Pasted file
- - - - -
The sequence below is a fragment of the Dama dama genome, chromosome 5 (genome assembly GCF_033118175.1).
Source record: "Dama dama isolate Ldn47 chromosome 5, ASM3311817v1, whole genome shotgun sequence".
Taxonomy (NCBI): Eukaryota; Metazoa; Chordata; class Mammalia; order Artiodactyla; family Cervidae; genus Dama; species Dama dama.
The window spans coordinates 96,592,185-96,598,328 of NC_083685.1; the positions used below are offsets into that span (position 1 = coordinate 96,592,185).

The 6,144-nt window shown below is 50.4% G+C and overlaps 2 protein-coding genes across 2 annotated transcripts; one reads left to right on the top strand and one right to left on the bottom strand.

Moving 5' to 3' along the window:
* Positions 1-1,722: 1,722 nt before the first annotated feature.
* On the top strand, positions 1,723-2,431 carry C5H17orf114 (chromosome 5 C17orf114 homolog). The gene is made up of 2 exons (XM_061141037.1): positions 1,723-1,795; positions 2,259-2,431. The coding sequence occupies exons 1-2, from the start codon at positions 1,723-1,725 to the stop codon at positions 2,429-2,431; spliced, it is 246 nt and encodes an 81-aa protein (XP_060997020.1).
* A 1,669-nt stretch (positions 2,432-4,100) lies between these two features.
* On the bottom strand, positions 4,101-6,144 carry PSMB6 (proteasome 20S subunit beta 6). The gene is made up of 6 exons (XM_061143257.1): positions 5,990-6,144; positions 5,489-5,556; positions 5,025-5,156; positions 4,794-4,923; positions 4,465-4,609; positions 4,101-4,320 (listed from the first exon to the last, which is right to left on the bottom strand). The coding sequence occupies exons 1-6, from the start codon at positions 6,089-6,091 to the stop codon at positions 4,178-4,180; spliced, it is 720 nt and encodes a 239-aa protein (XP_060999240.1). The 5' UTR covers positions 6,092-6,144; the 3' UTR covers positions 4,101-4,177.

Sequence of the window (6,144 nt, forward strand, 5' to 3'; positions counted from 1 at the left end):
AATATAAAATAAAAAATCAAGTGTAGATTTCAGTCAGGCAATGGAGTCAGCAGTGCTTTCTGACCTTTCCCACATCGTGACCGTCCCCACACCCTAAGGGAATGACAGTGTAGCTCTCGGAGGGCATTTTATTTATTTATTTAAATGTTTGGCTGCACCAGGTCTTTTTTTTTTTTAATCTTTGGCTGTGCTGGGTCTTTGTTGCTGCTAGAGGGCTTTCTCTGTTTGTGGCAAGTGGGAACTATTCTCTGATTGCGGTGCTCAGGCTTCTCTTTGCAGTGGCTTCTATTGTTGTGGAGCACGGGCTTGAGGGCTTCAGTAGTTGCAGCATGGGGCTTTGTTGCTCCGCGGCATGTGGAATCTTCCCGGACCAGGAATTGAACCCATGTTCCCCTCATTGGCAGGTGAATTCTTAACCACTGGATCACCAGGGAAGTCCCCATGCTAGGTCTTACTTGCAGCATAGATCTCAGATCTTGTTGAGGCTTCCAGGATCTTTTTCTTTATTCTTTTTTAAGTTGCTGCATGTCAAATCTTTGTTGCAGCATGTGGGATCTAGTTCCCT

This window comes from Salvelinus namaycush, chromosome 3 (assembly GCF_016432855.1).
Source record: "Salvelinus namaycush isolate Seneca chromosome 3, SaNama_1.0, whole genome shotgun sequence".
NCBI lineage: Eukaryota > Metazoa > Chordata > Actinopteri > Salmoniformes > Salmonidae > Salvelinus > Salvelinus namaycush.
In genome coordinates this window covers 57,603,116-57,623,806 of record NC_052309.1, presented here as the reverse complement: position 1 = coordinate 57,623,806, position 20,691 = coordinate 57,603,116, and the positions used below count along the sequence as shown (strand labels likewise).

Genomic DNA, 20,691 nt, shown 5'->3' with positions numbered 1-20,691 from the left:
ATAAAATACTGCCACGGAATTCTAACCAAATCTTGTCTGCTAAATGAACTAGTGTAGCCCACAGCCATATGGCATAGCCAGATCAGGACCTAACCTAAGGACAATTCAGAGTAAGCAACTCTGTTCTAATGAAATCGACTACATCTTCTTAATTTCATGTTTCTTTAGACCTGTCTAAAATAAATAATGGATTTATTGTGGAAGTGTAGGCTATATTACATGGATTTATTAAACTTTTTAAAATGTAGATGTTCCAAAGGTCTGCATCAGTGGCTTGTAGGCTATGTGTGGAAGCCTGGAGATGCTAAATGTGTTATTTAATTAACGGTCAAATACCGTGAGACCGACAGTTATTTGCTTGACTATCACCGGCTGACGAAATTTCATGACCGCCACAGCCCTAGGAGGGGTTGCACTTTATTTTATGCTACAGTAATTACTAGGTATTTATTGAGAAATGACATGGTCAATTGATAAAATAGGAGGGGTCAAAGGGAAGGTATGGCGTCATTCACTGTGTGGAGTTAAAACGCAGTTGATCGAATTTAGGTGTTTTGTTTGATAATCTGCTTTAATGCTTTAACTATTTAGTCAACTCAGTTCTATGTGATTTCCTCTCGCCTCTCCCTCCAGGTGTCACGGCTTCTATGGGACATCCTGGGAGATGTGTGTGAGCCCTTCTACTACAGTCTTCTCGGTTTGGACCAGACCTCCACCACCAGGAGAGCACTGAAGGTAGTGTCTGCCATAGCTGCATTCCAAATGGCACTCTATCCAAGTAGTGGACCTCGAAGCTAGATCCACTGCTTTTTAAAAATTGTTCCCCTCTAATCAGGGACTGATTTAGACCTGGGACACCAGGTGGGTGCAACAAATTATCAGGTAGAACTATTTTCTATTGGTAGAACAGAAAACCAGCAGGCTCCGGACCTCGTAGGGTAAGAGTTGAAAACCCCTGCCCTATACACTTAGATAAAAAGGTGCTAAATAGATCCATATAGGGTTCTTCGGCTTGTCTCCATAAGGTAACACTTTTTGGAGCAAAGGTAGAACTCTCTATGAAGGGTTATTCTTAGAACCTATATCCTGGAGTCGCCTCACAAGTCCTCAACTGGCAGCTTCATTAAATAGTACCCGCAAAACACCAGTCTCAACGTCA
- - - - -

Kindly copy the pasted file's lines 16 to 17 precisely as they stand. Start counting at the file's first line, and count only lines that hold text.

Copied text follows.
In genome coordinates this window covers 57,603,116-57,623,806 of record NC_052309.1, presented here as the reverse complement: position 1 = coordinate 57,623,806, position 20,691 = coordinate 57,603,116, and the positions used below count along the sequence as shown (strand labels likewise).

Genomic DNA, 20,691 nt, shown 5'->3' with positions numbered 1-20,691 from the left: